A Most Quiet Mob Film

Courtesy of A24 Films

Courtesy of A24 Films

From its trailers, “A Most Violent Year” appears to be your typical 80s-New-York gangster film, resplendent with thick Brooklyn accents, a handsome well-to-do protagonist in a camel coat, his icy blonde wife and guns, guns, guns galore.

Although the title of the film is derived from the setting (1981, one of the most statistically violent years in the history of New York City), director J.C. Chandor chooses instead to present the tried-and-true mobster film in a very different light — quietly and slowly, with the violence bubbling right under the surface like a long-dormant volcano about to erupt.

The film focuses on Abel Morales (Oscar Isaac), an immigrant who has risen the ranks quickly as a self-made mogul in the oil business. He is aided by his doting wife and book-keeper Anna (Jessica Chastain) and his lawyer Andrew (Albert Brooks) and is known for his moral codes of hard work, restless ambition and risk-taking.

Abel’s freshly-made empire faces a huge threat, however, with his oil trucks being highjacked on the road. Unknown thugs are beating the drivers, throwing them out of the vehicle and taking off with the trucks, only for Abel to find them abandoned and siphoned days later.

In addition, Abel finds his family threatened in their brand new, big, beautiful home, with intruders lurking around at night and leaving loaded guns for his young daughters to find on the front lawn.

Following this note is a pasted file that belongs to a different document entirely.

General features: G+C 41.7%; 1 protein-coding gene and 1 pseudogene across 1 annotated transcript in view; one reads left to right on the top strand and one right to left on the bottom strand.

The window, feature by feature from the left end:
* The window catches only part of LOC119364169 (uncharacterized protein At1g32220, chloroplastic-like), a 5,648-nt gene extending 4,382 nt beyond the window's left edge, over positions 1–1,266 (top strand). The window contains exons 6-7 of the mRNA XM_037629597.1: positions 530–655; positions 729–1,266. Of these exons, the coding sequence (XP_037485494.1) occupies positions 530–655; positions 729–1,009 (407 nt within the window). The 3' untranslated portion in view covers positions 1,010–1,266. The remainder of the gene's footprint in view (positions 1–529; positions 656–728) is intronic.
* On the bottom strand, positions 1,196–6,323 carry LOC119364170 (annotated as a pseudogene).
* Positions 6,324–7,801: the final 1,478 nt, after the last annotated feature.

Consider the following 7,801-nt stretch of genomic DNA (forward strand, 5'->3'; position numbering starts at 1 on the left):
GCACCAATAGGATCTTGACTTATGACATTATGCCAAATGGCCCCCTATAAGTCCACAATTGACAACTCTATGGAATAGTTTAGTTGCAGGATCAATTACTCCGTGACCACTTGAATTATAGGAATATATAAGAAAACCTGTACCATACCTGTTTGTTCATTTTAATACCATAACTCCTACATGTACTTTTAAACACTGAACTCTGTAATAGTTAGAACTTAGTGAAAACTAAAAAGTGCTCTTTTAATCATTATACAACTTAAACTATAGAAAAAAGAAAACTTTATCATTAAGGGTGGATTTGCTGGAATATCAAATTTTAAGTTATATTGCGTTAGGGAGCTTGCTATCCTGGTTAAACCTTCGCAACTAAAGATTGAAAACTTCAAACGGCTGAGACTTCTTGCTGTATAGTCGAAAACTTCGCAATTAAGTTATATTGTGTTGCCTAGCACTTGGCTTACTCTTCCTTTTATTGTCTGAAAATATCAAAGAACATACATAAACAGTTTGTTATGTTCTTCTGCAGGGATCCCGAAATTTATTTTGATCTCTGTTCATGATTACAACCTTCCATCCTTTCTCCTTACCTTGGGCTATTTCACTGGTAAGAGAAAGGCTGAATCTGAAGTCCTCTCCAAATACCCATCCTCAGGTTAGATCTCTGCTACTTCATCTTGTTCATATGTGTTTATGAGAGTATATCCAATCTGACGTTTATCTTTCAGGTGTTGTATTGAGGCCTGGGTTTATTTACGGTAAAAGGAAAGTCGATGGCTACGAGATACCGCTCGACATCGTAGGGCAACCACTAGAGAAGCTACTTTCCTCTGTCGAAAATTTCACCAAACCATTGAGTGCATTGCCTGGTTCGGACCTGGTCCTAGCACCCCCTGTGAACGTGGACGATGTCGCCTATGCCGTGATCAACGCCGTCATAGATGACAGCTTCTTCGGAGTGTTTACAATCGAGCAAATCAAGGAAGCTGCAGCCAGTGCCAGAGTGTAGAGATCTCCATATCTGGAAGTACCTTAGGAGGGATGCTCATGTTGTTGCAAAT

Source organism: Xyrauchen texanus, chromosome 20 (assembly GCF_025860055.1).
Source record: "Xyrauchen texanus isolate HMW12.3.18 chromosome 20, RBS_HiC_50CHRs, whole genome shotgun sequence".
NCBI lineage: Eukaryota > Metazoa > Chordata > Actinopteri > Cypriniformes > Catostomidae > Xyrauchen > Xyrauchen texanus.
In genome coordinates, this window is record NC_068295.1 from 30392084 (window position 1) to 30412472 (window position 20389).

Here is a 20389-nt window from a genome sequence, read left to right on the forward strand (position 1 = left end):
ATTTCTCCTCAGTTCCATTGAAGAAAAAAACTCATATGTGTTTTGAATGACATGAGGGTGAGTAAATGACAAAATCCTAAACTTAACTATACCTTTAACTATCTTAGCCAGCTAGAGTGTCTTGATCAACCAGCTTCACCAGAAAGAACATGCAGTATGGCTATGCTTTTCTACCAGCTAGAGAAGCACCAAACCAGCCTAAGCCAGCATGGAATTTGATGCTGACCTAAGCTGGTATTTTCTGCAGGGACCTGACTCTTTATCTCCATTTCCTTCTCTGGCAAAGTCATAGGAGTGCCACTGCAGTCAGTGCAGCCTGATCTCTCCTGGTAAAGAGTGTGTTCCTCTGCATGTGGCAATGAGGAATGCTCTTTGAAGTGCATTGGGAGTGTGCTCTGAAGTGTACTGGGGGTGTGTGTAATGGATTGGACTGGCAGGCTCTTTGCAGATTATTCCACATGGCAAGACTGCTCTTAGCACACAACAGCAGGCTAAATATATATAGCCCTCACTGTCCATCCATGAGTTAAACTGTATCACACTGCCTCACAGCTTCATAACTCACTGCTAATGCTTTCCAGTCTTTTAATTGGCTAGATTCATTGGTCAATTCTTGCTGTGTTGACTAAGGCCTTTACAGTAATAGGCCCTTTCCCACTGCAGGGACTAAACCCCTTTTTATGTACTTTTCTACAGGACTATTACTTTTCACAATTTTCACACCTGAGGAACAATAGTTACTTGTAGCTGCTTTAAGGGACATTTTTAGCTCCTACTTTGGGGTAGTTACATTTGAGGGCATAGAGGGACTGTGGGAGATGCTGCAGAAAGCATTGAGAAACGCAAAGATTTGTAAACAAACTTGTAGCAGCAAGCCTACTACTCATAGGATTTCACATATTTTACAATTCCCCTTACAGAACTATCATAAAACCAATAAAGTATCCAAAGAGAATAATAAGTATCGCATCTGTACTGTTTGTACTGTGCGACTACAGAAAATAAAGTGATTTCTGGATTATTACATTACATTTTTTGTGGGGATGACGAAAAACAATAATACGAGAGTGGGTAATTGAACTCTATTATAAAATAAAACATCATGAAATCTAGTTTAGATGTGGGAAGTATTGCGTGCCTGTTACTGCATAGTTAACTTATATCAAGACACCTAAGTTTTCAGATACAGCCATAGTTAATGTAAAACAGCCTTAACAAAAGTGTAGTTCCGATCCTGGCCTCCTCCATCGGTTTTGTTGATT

Though Abel is getting advice left and right from his wife, his lawyer and the manager of his drivers to fight back and play dirty, Abel refuses over and over again with the reasoning that he is an honest man, he has nothing to hide from the law and that his company will never stoop to the level of his competitors.

Abel’s moral standing is highly contested with the links he has to the mob through his marriage, as Anna is the daughter of a major New York City crimelord, and the fact that his company is under tight investigation by the District Attorney (David Oyelowo).

Chandor has stripped this film down to its basics, with its dialogue and exposition far outweighing flash-bang action. It’s a much more realistic portrait of the struggle behind the American Dream, and Abel’s frustration and weariness is palpable when framed in this way.

The temptation to call upon the mob, to fudge numbers in the books or to use outright violence to solve his problems always lingers tantalizingly within his reach in spite of his repeated declarations of dealing with business in an honest and clean manner.

Anchoring the film is the performances, especially Chastain’s. Far more rash and explosive than her husband, Anna looks every bit the Michelle-Pfeiffer-in-“Scarface” type, but it is interesting to note Chandor’s subversion of that trope here — it is Abel who has married into the mob, not Anna. Anna’s life on the frontlines of watching violent retaliation as the way to get things done is a complete contrast with the level-headed Abel.

Isaac, perhaps one of the best new actors to come to light in the past five years, continues his well-done acting streak in “A Most Violent Year.” As a man constantly pushed to the brink of breaking all he believes in for the safety of his family and his company, Abel’s charisma and tried patience is portrayed in a perfectly nuanced manner.

Though not nearly as exciting as one would expect from a film about New York City in the 80s, “A Most Violent Year’s” quiet power and slow-burn pace leave an entirely different kind of impact on its viewers.


ONLY RECOMMENDED IF: You are not expecting gunfights or mob boss showdowns.